Perpetual Amazonia (MLC Plot 00,0061 | S12 48 21.6 W71 24 17.6)
Lucy + Jorge Orta, 2011
- Ref: 5515.61-66
- Materials: Lambda photographs backed on Dibon. Edition of seven.
- Dimensions: Box framed 63 x 63 x 4 cm each
- Courtesy: Courtesy of the Artists
- Concept: The photographs Perpetual Amazonia - are key artworks in the series Amazonia. They represent a one-hectare plot of the rainforest in the Manu Biosphere Reserve at GPS coordinates S12 48 21.6 W71 24 17.6, a UNESCO World Heritage site.
The one-hectare plot was mapped out by Lucy + Jorge Orta together with scientists from the Environmental Change Institute at Oxford University during an expedition the Peruvian Amazon in 2009. It was then divided into 10,000 sub plots using the Universal Transverse Mercator (UTM) method of identification.
The stunning images are enlarged details of miniscule plant species photographed by the artists in the Amazon and during their travels all over the world. They allow us to reflect on the hidden beauty and diversity of our natural world but at the same time they are directly linked to rainforest conservation through scientific research being conducted on the plot of rainforest.
Each photograph is marked in the left-hand corner with the UTM coordinates of its exact location in the Amazon rainforest - a single square metre within the hectare plot. On acquiring a photograph the collector will receive a certificate of moral ownership of the exact square metre and will agree to contribute to the rainforest research programmes. The aim of this ecological motivated project is to preserve the hectare of rainforest for perpetuity and that it will be dedicated to scientific research for the benefits we all receive from long-term forest conservation.
“Perpetual Amazonia can help us understand the need to conserve forests and wildlife all over the world. As one of the lungs of the planet, forests help us to breathe.” Lucy Orta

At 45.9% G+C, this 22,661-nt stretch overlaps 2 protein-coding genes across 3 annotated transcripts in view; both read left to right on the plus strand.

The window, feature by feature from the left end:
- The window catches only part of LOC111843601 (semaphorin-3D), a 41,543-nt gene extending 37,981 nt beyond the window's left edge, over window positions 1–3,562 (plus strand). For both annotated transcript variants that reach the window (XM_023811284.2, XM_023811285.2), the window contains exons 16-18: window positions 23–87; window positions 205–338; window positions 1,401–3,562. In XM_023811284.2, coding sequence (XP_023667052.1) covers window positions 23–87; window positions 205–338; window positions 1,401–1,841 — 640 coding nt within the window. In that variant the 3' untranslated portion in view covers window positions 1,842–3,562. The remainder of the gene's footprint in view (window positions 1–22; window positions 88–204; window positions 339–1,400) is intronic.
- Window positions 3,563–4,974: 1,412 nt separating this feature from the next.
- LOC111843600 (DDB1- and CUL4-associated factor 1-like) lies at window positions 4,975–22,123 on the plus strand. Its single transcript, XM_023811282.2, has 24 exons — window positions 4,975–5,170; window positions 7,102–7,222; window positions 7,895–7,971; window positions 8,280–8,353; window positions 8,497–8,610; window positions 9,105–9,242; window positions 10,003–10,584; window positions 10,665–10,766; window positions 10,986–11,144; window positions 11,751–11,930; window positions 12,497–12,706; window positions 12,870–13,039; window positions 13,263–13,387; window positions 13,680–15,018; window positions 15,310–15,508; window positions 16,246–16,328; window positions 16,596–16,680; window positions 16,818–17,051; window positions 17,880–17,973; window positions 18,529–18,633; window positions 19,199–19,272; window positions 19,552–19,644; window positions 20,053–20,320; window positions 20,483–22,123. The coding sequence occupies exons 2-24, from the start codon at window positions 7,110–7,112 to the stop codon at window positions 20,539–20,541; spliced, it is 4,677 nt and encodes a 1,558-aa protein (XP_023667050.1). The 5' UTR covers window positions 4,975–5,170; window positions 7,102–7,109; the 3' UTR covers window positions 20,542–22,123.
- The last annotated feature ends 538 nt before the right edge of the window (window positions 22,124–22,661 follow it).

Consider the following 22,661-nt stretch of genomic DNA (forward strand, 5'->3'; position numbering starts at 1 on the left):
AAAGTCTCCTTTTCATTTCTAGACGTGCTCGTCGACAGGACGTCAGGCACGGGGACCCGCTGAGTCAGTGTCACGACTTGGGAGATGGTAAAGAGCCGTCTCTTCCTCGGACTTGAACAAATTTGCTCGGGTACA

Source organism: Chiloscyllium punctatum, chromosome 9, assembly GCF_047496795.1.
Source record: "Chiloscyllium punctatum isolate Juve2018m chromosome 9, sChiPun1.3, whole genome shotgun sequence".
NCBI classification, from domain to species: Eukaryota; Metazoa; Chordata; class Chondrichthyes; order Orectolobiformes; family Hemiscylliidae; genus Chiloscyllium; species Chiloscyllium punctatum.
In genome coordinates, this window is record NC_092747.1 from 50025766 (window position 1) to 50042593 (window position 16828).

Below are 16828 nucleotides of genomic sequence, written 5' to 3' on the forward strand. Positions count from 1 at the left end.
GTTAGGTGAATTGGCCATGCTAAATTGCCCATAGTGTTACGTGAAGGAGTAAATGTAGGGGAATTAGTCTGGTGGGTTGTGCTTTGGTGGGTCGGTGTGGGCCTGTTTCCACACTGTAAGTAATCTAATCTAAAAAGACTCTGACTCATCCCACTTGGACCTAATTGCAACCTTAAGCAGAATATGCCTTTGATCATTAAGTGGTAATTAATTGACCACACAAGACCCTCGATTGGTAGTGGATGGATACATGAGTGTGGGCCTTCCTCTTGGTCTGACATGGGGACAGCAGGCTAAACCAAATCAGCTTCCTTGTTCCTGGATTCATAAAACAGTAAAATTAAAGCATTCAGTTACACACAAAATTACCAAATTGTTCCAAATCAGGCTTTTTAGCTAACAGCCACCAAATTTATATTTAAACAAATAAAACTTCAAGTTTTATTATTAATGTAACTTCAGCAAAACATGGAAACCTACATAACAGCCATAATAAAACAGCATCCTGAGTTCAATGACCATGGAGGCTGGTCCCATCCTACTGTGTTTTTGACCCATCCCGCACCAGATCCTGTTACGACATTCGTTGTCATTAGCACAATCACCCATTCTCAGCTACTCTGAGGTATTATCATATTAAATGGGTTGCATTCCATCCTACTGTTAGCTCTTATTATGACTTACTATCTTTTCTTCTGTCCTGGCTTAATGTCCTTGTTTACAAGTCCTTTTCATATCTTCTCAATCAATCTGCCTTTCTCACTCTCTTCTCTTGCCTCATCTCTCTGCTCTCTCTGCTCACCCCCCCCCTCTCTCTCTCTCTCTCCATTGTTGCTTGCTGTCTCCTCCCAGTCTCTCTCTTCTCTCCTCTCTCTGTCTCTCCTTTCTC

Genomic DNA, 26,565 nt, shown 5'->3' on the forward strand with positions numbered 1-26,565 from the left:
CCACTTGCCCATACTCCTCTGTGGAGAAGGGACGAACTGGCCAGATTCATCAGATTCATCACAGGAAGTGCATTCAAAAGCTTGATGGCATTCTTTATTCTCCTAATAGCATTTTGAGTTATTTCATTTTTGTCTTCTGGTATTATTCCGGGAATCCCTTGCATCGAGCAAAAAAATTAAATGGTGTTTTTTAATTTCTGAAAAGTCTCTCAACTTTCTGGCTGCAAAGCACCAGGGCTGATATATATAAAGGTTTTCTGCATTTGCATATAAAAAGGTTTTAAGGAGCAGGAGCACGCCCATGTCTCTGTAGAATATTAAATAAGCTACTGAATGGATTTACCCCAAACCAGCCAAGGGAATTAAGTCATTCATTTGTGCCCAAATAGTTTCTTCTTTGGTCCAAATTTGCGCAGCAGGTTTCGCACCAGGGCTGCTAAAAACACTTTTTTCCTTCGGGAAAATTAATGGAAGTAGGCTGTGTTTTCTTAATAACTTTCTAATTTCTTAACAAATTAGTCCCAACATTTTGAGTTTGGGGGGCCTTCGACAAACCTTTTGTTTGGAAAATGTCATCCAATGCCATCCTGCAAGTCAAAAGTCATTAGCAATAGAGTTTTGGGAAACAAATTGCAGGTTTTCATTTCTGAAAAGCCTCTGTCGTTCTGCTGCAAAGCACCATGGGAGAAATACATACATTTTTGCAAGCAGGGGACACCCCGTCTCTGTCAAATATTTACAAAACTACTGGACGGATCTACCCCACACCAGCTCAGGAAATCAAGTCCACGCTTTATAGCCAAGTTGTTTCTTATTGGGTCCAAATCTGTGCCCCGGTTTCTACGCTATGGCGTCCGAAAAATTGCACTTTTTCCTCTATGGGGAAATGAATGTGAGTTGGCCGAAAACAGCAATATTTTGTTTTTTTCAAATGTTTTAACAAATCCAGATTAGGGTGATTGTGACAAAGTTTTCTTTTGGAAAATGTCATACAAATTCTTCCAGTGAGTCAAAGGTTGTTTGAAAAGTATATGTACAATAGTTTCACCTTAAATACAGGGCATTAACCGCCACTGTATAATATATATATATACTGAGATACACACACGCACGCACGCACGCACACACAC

“Today, conservation efforts are increasingly guided by the value of nature in ways that can be understood by economists, politicians and financial markets – as another way to counteract the accelerated destruction of biodiversity. This means placing a monetary value, thereby a tradable value, on public goods services that our natural environment provides, such as clean air, fresh water, fertile soil, drought and flood prevention, resistance to erosion, provision of nursery grounds and so on. This language of economic currency, advocating the monitoring of nature and ecological modernisation, may be another way to prevent the increasing rate of the depreciation of our natural assets or indeed the rapid rate of extinction of species across the globe. Moreover, the relationship between biodiversity loss, climate change and sustainable development for people needs to be transformed into a financial mechanism towards preserving ecosystems. Environment and economy have become intrinsically linked. The Amazon region is also regarded as a potential tipping point – where systems may collapse. This would have a major impact not only locally, but also on a much wider area, because of the forest’s influence on regional and global climates. Our understanding of nature needs to be global; no environment can be seen in isolation. The Amazon region may be many travel hours away from Europe but our influence on climates and biodiversity starts in our daily lives in the consumer choices we make.” Bergit Arends, curator of contemporary art at the Natural History Museum London